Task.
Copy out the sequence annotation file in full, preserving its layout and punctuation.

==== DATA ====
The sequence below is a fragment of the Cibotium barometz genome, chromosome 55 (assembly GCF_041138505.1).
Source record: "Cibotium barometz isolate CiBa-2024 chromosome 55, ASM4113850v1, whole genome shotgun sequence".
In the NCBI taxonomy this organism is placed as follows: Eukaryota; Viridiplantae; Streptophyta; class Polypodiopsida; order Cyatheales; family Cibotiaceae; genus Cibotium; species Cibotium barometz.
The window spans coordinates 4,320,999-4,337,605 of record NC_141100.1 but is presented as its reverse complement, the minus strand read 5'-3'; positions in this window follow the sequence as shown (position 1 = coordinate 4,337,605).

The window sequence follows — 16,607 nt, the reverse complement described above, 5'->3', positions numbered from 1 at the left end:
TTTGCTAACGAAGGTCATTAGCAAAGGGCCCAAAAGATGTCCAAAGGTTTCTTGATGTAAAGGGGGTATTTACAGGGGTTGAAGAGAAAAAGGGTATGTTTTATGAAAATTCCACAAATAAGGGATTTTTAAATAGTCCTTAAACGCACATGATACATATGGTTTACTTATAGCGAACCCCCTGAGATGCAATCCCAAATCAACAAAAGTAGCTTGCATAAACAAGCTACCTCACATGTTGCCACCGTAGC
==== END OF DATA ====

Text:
The sequence below is a fragment of the Cibotium barometz genome, chromosome 55 (assembly GCF_041138505.1).
Source record: "Cibotium barometz isolate CiBa-2024 chromosome 55, ASM4113850v1, whole genome shotgun sequence".
In the NCBI taxonomy this organism is placed as follows: Eukaryota; Viridiplantae; Streptophyta; class Polypodiopsida; order Cyatheales; family Cibotiaceae; genus Cibotium; species Cibotium barometz.
The window spans coordinates 4,320,999-4,337,605 of record NC_141100.1 but is presented as its reverse complement, the minus strand read 5'-3'; positions in this window follow the sequence as shown (position 1 = coordinate 4,337,605).

The window sequence follows — 16,607 nt, the reverse complement described above, 5'->3', positions numbered from 1 at the left end:
TTTGCTAACGAAGGTCATTAGCAAAGGGCCCAAAAGATGTCCAAAGGTTTCTTGATGTAAAGGGGGTATTTACAGGGGTTGAAGAGAAAAAGGGTATGTTTTATGAAAATTCCACAAATAAGGGATTTTTAAATAGTCCTTAAACGCACATGATACATATGGTTTACTTATAGCGAACCCCCTGAGATGCAATCCCAAATCAACAAAAGTAGCTTGCATAAACAAGCTACCTCACATGTTGCCACCGTAGC